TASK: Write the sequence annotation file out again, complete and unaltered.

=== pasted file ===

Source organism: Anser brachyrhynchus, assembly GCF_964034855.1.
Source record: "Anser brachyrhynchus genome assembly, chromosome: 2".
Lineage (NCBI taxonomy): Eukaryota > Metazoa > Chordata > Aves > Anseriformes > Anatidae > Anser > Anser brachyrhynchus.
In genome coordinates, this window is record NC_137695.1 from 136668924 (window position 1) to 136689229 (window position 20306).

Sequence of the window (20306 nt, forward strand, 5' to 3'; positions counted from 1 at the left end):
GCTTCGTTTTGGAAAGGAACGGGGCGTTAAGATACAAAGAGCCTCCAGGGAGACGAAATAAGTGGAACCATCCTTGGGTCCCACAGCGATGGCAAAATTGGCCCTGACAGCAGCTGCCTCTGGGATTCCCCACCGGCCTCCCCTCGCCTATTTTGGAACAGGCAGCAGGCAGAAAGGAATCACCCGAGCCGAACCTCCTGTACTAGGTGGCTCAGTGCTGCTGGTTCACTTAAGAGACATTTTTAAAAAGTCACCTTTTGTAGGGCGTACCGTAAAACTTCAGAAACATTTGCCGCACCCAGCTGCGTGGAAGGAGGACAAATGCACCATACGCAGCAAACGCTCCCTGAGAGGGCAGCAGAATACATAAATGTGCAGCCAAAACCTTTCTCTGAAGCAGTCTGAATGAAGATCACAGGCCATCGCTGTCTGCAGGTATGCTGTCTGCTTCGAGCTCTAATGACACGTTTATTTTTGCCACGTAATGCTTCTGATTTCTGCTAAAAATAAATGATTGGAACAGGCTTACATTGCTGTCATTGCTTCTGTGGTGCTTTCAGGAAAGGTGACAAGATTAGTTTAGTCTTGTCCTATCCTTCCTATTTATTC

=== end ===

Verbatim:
Source organism: Anser brachyrhynchus, assembly GCF_964034855.1.
Source record: "Anser brachyrhynchus genome assembly, chromosome: 2".
Lineage (NCBI taxonomy): Eukaryota > Metazoa > Chordata > Aves > Anseriformes > Anatidae > Anser > Anser brachyrhynchus.
In genome coordinates, this window is record NC_137695.1 from 136668924 (window position 1) to 136689229 (window position 20306).

Sequence of the window (20306 nt, forward strand, 5' to 3'; positions counted from 1 at the left end):
GCTTCGTTTTGGAAAGGAACGGGGCGTTAAGATACAAAGAGCCTCCAGGGAGACGAAATAAGTGGAACCATCCTTGGGTCCCACAGCGATGGCAAAATTGGCCCTGACAGCAGCTGCCTCTGGGATTCCCCACCGGCCTCCCCTCGCCTATTTTGGAACAGGCAGCAGGCAGAAAGGAATCACCCGAGCCGAACCTCCTGTACTAGGTGGCTCAGTGCTGCTGGTTCACTTAAGAGACATTTTTAAAAAGTCACCTTTTGTAGGGCGTACCGTAAAACTTCAGAAACATTTGCCGCACCCAGCTGCGTGGAAGGAGGACAAATGCACCATACGCAGCAAACGCTCCCTGAGAGGGCAGCAGAATACATAAATGTGCAGCCAAAACCTTTCTCTGAAGCAGTCTGAATGAAGATCACAGGCCATCGCTGTCTGCAGGTATGCTGTCTGCTTCGAGCTCTAATGACACGTTTATTTTTGCCACGTAATGCTTCTGATTTCTGCTAAAAATAAATGATTGGAACAGGCTTACATTGCTGTCATTGCTTCTGTGGTGCTTTCAGGAAAGGTGACAAGATTAGTTTAGTCTTGTCCTATCCTTCCTATTTATTC